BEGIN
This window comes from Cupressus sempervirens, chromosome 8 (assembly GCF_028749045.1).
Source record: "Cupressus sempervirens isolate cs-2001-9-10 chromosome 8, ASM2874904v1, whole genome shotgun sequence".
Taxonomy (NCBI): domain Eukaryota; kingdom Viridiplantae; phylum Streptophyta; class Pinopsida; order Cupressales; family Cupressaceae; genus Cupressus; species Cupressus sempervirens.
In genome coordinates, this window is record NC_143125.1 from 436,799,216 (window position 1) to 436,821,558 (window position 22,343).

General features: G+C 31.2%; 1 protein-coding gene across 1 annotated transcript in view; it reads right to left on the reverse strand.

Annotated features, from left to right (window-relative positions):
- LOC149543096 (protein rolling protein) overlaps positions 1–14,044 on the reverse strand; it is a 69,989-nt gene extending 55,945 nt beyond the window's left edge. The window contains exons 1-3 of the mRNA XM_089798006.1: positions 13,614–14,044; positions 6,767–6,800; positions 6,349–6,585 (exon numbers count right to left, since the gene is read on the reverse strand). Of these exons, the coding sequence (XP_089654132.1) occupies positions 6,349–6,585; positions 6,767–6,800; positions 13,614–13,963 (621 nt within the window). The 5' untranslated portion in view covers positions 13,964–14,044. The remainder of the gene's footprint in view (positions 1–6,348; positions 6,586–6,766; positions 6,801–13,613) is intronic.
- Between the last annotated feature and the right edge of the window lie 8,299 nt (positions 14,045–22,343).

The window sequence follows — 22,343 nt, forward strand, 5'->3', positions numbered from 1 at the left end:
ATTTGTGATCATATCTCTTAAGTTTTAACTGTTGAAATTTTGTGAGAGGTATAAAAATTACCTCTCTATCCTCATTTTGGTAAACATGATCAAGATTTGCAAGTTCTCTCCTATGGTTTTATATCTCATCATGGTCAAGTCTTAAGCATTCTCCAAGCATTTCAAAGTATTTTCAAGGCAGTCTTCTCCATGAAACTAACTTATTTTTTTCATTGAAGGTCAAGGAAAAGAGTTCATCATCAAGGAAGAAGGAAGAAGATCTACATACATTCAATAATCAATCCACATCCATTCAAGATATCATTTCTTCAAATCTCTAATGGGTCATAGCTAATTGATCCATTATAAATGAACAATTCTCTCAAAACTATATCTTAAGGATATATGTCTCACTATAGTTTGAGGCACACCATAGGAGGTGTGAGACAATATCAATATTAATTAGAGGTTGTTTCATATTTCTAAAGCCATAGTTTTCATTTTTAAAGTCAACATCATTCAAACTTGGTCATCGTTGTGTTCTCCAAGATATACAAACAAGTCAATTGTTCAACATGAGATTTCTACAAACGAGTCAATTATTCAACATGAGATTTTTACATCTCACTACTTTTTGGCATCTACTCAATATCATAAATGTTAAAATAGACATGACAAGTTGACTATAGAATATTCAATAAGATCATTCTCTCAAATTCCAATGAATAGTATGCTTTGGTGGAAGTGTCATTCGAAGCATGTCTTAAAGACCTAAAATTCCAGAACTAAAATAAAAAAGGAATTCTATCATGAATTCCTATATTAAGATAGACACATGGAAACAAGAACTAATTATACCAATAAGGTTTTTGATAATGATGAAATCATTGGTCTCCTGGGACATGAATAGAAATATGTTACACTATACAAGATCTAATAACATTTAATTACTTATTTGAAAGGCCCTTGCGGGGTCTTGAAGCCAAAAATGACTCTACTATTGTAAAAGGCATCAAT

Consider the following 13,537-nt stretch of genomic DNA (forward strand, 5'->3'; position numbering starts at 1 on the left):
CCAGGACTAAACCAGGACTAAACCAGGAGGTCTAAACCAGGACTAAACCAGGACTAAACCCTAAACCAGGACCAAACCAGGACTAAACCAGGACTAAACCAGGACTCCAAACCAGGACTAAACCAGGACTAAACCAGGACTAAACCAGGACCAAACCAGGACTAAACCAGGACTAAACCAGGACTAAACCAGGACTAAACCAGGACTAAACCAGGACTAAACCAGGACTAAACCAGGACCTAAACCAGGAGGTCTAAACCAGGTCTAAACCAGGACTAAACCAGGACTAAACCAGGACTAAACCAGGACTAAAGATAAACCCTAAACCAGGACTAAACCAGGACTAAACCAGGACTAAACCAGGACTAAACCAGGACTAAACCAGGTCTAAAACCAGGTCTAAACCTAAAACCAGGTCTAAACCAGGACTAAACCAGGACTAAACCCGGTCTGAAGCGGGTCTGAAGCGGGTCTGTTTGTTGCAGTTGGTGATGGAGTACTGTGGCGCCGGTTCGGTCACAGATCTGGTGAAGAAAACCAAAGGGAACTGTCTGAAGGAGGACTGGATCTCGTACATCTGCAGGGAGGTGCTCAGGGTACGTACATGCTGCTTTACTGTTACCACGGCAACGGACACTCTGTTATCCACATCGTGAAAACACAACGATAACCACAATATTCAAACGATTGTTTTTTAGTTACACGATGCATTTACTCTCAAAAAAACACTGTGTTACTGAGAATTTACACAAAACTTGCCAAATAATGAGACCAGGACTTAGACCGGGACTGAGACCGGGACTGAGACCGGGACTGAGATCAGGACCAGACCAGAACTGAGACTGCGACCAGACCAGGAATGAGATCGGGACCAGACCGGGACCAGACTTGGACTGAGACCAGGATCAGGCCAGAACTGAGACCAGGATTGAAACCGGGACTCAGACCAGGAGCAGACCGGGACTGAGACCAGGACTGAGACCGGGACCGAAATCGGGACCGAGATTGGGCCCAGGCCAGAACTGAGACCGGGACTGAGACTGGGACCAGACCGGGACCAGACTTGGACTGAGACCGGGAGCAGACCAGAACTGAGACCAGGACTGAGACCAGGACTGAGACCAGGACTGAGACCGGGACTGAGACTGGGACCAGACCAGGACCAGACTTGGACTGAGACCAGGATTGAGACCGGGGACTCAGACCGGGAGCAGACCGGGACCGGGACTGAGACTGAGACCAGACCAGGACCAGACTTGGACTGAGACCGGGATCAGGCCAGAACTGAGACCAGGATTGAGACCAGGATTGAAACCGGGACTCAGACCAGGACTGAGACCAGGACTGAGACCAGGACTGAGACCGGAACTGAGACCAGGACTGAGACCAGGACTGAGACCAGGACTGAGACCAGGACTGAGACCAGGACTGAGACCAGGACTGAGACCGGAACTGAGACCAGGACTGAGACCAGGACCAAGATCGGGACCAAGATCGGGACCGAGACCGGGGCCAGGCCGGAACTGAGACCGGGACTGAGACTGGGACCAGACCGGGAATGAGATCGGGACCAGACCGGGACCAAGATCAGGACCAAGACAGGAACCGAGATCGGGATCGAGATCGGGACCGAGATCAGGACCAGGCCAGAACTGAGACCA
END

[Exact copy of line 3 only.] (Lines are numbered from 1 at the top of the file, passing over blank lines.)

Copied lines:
Taxonomy (NCBI): domain Eukaryota; kingdom Viridiplantae; phylum Streptophyta; class Pinopsida; order Cupressales; family Cupressaceae; genus Cupressus; species Cupressus sempervirens.